[MUD-Dev] Something in the water
J C Lawrence
claw at 2wire.com
Wed Jul 25 23:14:27 New Zealand Standard Time 2001
On Wed, 25 Jul 2001 22:27:47 +0100 (BST)
Marian Griffith <gryphon at iaehv.nl> wrote:
> In <URL:/archives/meow?group+local.muddev> on Tue 24 Jul, Dave Rickey wrote:
>>From: Koster, Raph <rkoster at verant.com>
> It is not a place to tell stories. It is a place to -live-
> stories. Except that there are entirely too many main characters
> and not e- nough support cast. A plot is passive, and in most
> muds, exceedingly limited anyway (you can only kill things and
> carry loot somewhere..) The only emotional response a mud is
> likely to invoke in a player is a brief thrill, and only if the
> player is identifying with her char- acter. Otherwise she will
> just yawn at facing the big bad dragon and see if she can defeat
> it directly or must die a couple of times. In the game there are
> dozens, if not thousands of other players who are in exactly the
> same position, and any chance of dramatic potential is lost before
> it could be attempted.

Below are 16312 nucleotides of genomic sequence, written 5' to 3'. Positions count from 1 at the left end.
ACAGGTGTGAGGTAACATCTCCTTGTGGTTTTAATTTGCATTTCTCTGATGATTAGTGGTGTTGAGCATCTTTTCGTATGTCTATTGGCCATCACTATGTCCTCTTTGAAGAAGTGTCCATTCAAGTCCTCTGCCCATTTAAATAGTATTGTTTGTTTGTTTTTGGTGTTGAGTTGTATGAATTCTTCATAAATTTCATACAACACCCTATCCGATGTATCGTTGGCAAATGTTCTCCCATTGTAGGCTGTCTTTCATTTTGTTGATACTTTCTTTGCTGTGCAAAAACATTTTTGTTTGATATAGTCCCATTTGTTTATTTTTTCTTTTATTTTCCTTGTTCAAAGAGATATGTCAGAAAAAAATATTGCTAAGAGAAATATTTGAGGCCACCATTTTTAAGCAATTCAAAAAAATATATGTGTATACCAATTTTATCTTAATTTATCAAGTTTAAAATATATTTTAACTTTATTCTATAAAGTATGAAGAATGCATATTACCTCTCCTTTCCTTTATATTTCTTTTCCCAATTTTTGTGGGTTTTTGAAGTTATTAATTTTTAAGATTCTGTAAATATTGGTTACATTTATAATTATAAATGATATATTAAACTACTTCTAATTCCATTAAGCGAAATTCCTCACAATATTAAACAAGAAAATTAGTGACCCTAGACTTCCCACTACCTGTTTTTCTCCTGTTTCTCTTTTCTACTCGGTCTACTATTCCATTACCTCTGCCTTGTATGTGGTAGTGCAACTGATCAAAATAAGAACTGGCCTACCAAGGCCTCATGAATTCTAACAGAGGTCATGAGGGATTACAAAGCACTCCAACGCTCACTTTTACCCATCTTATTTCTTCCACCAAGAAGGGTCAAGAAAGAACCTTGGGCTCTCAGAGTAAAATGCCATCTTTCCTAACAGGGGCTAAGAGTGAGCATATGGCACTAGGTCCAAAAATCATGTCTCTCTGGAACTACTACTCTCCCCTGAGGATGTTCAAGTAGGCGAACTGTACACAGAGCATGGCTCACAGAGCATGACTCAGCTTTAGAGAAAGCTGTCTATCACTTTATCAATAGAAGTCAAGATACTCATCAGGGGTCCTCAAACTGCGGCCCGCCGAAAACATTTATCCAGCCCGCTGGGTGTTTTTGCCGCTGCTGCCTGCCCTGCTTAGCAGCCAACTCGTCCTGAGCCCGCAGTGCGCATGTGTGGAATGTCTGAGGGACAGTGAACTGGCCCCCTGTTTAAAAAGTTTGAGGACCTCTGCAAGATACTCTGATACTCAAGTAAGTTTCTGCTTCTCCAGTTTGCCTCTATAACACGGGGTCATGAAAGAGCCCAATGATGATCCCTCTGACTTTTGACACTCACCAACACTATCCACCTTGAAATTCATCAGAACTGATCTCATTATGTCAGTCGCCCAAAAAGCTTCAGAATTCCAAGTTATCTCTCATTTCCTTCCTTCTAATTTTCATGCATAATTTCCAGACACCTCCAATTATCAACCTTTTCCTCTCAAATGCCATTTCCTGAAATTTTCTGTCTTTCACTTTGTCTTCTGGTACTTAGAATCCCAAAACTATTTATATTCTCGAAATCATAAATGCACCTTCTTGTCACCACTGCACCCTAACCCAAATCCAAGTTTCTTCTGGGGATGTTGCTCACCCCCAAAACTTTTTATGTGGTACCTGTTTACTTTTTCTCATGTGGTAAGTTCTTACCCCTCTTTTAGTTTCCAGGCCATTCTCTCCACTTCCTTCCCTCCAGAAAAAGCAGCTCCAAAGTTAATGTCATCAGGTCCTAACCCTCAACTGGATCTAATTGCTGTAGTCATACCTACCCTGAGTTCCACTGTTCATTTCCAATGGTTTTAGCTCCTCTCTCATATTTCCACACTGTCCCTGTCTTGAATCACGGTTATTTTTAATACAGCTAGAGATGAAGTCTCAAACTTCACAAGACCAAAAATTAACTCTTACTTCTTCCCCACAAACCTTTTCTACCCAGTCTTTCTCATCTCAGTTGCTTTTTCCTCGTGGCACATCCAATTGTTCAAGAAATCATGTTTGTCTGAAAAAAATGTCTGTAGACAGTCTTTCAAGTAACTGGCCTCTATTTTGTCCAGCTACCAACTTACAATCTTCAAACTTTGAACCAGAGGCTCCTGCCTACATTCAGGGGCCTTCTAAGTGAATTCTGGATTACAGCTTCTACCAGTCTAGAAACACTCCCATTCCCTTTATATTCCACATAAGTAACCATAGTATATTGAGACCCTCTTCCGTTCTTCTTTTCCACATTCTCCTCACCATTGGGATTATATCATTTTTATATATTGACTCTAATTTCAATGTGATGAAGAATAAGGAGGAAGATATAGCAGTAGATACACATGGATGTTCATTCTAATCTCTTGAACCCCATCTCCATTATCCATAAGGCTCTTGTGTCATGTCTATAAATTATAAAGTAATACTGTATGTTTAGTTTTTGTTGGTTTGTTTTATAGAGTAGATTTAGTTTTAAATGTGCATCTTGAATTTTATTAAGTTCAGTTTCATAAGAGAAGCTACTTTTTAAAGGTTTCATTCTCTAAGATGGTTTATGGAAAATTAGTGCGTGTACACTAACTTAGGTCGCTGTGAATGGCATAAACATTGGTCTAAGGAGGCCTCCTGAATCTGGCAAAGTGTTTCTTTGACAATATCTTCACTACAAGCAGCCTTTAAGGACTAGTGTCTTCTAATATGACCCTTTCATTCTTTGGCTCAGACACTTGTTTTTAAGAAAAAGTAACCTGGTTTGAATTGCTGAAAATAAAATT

> The only real solution that I can see is making the game world
> MUCH richer so that a great number of actions is possible,
> including some that the designers did not foresee.
There's also a second order implication here of requiring actions
which are both very difficult and very rarely (successfully)
> One of the things this means is that the staff must give up quite
> a bit of control over the game world to the players. If one of
> them torches the city then it must stay burned until rebuilt.
Arguably Kazola's Tavern is the better for being so heavily
> But we -are- already seeing them. In UO there are people who do so
> much play the -game- as well as play the -society-. It requires no
> other mechanisms in the game than the ability to build (both game
> structures and societies) things that last. If you are approachin
> this thing as a game then, yes, you will need the roleplaying, or
> any other agreed upon concept. If you approach it as a society you
> only need a sufficiently rich environment and a certain degree of
> control over it.
Expressive fertility meets functional roleplaying. That's the nice
thing about such systems -- they're not mechanically constrained,
but effective player use of the system requires behaviour in a
manner which is consistent with the desired behaviour. They might
not believe, but they have to act like the believe AND have to be
They might as well believe...
J C Lawrence )\._.,--....,'``.
---------(*) /, _.. \ _\ ;`._ ,.
claw at kanga.nu `._.-(,_..'--(,_..'`-.;.'
http://www.kanga.nu/~claw/ Oh Freddled Gruntbuggly
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